Active vs passive investing

As the market commentary this month highlights, the usually quiet summer months have been unusually volatile. Markets have been up and down like a roller-coaster.

While we very much advocate investors have a long-term time horizon and try to ignore market wobbles like this, another thing that was been highlighted in the past few months is the difference a good actively managed fund can make to your portfolio.

But before we get into the nitty gritty, here’s a reminder of what passive and active funds are.

Passive funds

Passive funds track an index (such as the FTSE 100), investing the same proportion of money in the constituent companies. By definition a tracker will never beat the market and will always underperform due to running costs. The only other guarantee that comes with trackers is that the investor is exposed to the full volatility of the market.

Active funds

Active funds and fund managers aim to outperform their index. The fund manager will research the market to identify and invest only in those companies that, in their opinion, are likely to outperform. He or she may not be right but, at the very least, investors have a fighting chance of getting a return above the market. The fund manager is not forced to stay invested at all times, nor do they have to buy expensive companies just because they are in the index. Therefore a good fund manager has the potential to protect you in a falling market.

A few facts

Fact number one: we invest in equities because, on a long-term basis, they offer the best opportunity for the highest returns. Fact number two: we all love the prospect of the returns available from equities, hate losing money, and would like to do away with volatility in equities or at least reduce it. On this basis, then, I find it extremely difficult to find a reason for investing in trackers.

The only occasion when passive investing would work is if markets were efficient, in which case we would all believe in the “Efficient Markets Hypothesis”, an academic theory which states that it is impossible to beat the market because stock market efficiency causes existing share prices to reflect all available information.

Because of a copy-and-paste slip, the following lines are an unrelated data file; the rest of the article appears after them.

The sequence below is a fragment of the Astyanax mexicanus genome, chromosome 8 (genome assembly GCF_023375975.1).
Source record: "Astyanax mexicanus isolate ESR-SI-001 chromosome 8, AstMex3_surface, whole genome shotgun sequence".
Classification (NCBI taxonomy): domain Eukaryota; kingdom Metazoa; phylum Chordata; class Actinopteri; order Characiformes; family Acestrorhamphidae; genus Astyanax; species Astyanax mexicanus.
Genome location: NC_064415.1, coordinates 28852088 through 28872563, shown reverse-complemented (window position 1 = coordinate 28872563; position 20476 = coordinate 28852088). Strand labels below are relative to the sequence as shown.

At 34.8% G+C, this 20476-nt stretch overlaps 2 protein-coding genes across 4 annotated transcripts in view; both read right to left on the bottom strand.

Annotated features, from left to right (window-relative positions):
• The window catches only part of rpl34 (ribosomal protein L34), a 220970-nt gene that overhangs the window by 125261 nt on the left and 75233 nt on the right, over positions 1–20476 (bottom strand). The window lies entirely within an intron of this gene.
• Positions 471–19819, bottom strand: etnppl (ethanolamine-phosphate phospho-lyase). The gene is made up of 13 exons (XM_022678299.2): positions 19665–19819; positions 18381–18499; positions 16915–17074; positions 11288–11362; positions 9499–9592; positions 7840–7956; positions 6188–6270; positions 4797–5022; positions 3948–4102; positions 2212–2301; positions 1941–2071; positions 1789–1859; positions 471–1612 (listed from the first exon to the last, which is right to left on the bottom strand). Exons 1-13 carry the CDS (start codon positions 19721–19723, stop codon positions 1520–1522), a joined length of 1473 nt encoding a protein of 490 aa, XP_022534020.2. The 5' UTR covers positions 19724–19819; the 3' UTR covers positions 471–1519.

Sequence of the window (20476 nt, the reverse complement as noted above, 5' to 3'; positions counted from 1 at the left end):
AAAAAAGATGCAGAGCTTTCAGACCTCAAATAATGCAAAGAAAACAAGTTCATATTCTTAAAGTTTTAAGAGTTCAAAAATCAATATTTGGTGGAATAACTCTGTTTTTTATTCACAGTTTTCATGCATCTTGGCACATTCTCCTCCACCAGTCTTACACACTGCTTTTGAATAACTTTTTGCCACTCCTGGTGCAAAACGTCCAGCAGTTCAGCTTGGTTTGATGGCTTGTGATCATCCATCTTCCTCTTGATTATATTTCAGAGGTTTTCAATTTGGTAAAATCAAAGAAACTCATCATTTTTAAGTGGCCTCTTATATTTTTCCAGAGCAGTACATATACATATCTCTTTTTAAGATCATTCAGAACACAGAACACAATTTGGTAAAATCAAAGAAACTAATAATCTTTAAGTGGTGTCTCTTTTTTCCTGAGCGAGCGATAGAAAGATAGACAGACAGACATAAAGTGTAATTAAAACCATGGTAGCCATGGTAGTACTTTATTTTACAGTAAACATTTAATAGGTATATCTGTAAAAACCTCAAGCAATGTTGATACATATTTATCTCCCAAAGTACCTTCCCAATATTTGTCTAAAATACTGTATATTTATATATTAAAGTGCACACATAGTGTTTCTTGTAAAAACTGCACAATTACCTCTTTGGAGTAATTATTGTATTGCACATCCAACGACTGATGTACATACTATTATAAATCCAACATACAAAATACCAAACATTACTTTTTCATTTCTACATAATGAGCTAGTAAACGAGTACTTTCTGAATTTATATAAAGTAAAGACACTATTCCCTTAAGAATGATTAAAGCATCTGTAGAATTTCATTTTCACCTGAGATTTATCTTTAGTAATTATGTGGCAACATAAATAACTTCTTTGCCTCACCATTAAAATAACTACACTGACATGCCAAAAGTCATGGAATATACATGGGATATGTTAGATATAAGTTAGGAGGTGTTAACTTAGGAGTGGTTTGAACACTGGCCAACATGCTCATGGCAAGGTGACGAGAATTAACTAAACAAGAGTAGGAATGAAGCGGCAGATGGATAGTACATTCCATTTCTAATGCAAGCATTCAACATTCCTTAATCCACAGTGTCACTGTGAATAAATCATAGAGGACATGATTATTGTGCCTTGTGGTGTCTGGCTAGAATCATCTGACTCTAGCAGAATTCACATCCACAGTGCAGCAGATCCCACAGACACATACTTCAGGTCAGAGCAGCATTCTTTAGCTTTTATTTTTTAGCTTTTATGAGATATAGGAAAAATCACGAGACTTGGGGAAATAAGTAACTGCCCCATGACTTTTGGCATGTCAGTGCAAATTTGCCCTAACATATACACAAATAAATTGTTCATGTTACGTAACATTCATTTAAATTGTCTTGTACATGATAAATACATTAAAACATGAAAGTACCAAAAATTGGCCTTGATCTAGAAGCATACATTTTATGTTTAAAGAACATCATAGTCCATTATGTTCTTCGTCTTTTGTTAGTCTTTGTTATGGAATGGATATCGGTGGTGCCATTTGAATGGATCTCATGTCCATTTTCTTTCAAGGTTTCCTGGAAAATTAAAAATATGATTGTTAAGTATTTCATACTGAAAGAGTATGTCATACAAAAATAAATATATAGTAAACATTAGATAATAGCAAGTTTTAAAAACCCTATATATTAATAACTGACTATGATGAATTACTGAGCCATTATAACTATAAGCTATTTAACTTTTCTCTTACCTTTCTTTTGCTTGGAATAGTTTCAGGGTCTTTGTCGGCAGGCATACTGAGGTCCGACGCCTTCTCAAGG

If that were true then we would not have managers such as Adrian Frost, Angus Tulloch, Neil Woodford and Warren Buffet, to name but a few. All these managers have massively outperformed their respective markets on a long-term basis. At FundCalibre we pride ourselves in identifying and rating only these types of managers whom have consistently produced, and are capable of producing, market-beating returns.

The recent sell-off

Many active managers have also been less risky than the market. This has been particularly apparent during the recent sell-off. The FTSE 100 has lost 13.61% since it peaked on April 27th but the average UK Equity Income fund lost just 6.40% after all fees. CF Woodford Equity Income fund lost just 1.31%.* This really highlights how an active manager can protect you whilst a tracker will do no such thing.

The information below shows the 10-year performance and risk profiles of some of the better known passive funds versus some of our Elite Rated funds.

FTSE 100 index total return Total Return: 64.47% Volatility: 18.72%

FTSE All Share total return Total Return: 77.91% Volatility: 18.36%


Halifax UK FTSE 100 C Total Return: 36.65% Volatility: 17.82%

Halifax UK All Share C Total Return: 52.61% Volatility: 18.36%

Marks & Spencer UK 100 Comp Total Return: 47.92% Volatility: 17.04%


Liontrust Macro UK Growth Total Return: 103.99% Volatility: 15.19%

Artemis Income Total Return: 96.34% Volatility: 14.27%

Trackers do provide an ideal opportunity to capture market movement tactically (that is short term) and may cost less to run, but as for making real money long term, well we will always be investing in active funds.

* 27 April 2015 to 4 September 2015
** 2 September 2005 to 2 September 2015
*** 3 September 2005 to 28 August 2015

Data source: FE Analytics Pro

Past performance is not a reliable guide to future returns. You may not get back the amount originally invested, and tax rules can change over time. The views of the author and any people interviewed are their own and do not constitute financial advice.